Aluminum recycler agrees to resolve violations
Aleris International Inc., one of the nation’s largest
aluminum recyclers, and 13 of its subsidiaries have committed
to implementing environmental improvements and controls
projected to cost $4.2 million at 15 plants located in
11 states, the Justice Department and United States Environmental
Protection Agency (EPA) announced.
The company also agreed to a $4.6 million civil penalty
to resolve violations of the Clean Air Act, which will
be allowed as an unsecured claim in Aleris’s bankruptcy
proceeding pending in Delaware.
Aleris uses recycled beverage cans, scrap, and other
materials to produce aluminum in liquid or ingot form.
Part of the aluminum production process causes emissions
of pollutants such as dioxins and furans, hydrogen chloride,
and particulate matter.
The consent decree requires Aleris to better enclose
its furnaces to improve the capture of emissions, retest
every furnace using model test protocols, adopt model
recordkeeping and reporting documents, and install pollution
control or monitoring equipment at particular facilities.
The settlement is expected to reduce annual emissions
of particulate matter by up to 24,000 pounds, hydrogen
chloride by up to 870,000 pounds, and dioxins and furans
by up to one pound per year. Dioxins and furans, created
during incineration, are known to cause cancer and are
extremely toxic at low levels.
In a complaint filed last February in the United States
District Court for the Northern District of Ohio, the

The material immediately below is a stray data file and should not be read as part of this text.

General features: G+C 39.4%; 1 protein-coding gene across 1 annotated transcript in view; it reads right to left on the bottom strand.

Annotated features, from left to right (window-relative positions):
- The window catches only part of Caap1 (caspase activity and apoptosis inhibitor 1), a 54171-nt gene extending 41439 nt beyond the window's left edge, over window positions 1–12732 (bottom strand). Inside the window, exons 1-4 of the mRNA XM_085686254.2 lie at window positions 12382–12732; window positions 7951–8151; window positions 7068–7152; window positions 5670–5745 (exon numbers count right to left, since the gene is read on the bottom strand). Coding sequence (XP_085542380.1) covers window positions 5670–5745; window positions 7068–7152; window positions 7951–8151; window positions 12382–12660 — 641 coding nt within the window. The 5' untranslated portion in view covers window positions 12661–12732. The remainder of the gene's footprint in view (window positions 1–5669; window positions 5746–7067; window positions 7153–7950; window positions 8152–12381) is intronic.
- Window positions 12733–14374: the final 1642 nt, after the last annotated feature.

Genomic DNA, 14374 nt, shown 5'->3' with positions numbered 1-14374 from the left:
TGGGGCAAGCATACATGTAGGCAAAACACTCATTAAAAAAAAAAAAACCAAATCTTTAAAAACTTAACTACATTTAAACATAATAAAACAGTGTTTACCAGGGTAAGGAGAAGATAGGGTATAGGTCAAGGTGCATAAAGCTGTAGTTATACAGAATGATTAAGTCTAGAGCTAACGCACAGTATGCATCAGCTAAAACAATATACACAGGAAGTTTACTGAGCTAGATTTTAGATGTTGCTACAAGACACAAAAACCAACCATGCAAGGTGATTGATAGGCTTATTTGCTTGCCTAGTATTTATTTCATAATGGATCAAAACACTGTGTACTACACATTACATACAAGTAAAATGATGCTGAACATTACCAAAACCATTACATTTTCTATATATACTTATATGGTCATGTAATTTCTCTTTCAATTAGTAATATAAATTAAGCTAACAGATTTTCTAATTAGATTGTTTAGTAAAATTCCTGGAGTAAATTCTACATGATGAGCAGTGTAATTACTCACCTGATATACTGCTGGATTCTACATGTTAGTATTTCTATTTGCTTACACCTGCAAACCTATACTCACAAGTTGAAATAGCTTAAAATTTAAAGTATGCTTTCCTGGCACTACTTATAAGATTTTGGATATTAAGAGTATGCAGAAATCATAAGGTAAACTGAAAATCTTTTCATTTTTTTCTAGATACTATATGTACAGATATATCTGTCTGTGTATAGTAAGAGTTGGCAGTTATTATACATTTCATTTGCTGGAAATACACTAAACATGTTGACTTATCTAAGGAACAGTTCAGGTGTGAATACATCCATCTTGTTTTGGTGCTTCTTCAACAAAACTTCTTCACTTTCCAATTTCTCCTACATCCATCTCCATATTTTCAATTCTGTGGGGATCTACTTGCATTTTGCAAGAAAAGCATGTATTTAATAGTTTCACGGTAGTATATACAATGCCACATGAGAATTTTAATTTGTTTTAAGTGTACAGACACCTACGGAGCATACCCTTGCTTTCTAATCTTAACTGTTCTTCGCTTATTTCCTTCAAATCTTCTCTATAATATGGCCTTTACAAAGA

United States alleged that Aleris violated the National
Emission Standards for Hazardous Air Pollutants for Secondary
Aluminum Production, which became effective in 2003.
The complaint alleged that Aleris failed to design and
install adequate systems to capture emissions of pollutants,
to demonstrate compliance with federal emission standards
through adequate performance testing, to correctly establish
and monitor operating parameters, and to comply with
recordkeeping and reporting requirements.
The settlement requires Aleris and its subsidiaries to
implement pollution controls and take other compliance
measures at facilities located in Goodyear, Arizona;
Post Falls, Idaho; Morgantown and Lewisport, Kentucky;
Chicago Heights, Illinois; Wabash, Indiana; Coldwater
and Saginaw, Michigan; Uhrichsville, Ohio; Sapulpa, Oklahoma;
Loudon and Shelbyville, Tennessee; Richmond, Virginia;
and Friendly, West Virginia.
The states of Idaho, Illinois, Indiana, Kentucky, Michigan,
Ohio, Oklahoma, Tennessee, Virginia, and West Virginia
and Maricopa County, Arizona, joined the settlement and
will share a portion of the civil penalty. This is the
largest number of facilities ever included in a Clean
Air Act settlement involving the secondary aluminum production